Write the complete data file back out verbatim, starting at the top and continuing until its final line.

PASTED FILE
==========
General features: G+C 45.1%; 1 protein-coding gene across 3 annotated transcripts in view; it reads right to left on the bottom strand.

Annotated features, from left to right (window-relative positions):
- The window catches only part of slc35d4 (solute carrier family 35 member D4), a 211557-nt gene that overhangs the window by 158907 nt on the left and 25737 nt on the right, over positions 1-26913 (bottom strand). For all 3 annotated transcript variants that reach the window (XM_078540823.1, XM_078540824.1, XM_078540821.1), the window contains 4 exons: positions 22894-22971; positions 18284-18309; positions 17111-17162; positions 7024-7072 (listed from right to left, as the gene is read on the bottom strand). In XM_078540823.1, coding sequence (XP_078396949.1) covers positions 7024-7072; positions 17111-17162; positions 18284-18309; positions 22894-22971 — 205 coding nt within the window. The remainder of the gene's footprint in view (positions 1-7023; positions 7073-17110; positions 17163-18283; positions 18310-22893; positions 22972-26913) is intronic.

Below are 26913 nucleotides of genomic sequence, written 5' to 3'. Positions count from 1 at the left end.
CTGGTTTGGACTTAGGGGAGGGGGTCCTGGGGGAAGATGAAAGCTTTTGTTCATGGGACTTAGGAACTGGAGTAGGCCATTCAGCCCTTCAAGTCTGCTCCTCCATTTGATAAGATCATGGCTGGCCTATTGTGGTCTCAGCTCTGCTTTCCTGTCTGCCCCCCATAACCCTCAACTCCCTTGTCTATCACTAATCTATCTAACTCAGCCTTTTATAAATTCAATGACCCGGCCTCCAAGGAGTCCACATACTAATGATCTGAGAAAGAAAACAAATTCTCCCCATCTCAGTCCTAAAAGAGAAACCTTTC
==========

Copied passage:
General features: G+C 45.1%; 1 protein-coding gene across 3 annotated transcripts in view; it reads right to left on the bottom strand.

Annotated features, from left to right (window-relative positions):
- The window catches only part of slc35d4 (solute carrier family 35 member D4), a 211557-nt gene that overhangs the window by 158907 nt on the left and 25737 nt on the right, over positions 1-26913 (bottom strand). For all 3 annotated transcript variants that reach the window (XM_078540823.1, XM_078540824.1, XM_078540821.1), the window contains 4 exons: positions 22894-22971; positions 18284-18309; positions 17111-17162; positions 7024-7072 (listed from right to left, as the gene is read on the bottom strand). In XM_078540823.1, coding sequence (XP_078396949.1) covers positions 7024-7072; positions 17111-17162; positions 18284-18309; positions 22894-22971 — 205 coding nt within the window. The remainder of the gene's footprint in view (positions 1-7023; positions 7073-17110; positions 17163-18283; positions 18310-22893; positions 22972-26913) is intronic.

Below are 26913 nucleotides of genomic sequence, written 5' to 3'. Positions count from 1 at the left end.
CTGGTTTGGACTTAGGGGAGGGGGTCCTGGGGGAAGATGAAAGCTTTTGTTCATGGGACTTAGGAACTGGAGTAGGCCATTCAGCCCTTCAAGTCTGCTCCTCCATTTGATAAGATCATGGCTGGCCTATTGTGGTCTCAGCTCTGCTTTCCTGTCTGCCCCCCATAACCCTCAACTCCCTTGTCTATCACTAATCTATCTAACTCAGCCTTTTATAAATTCAATGACCCGGCCTCCAAGGAGTCCACATACTAATGATCTGAGAAAGAAAACAAATTCTCCCCATCTCAGTCCTAAAAGAGAAACCTTTC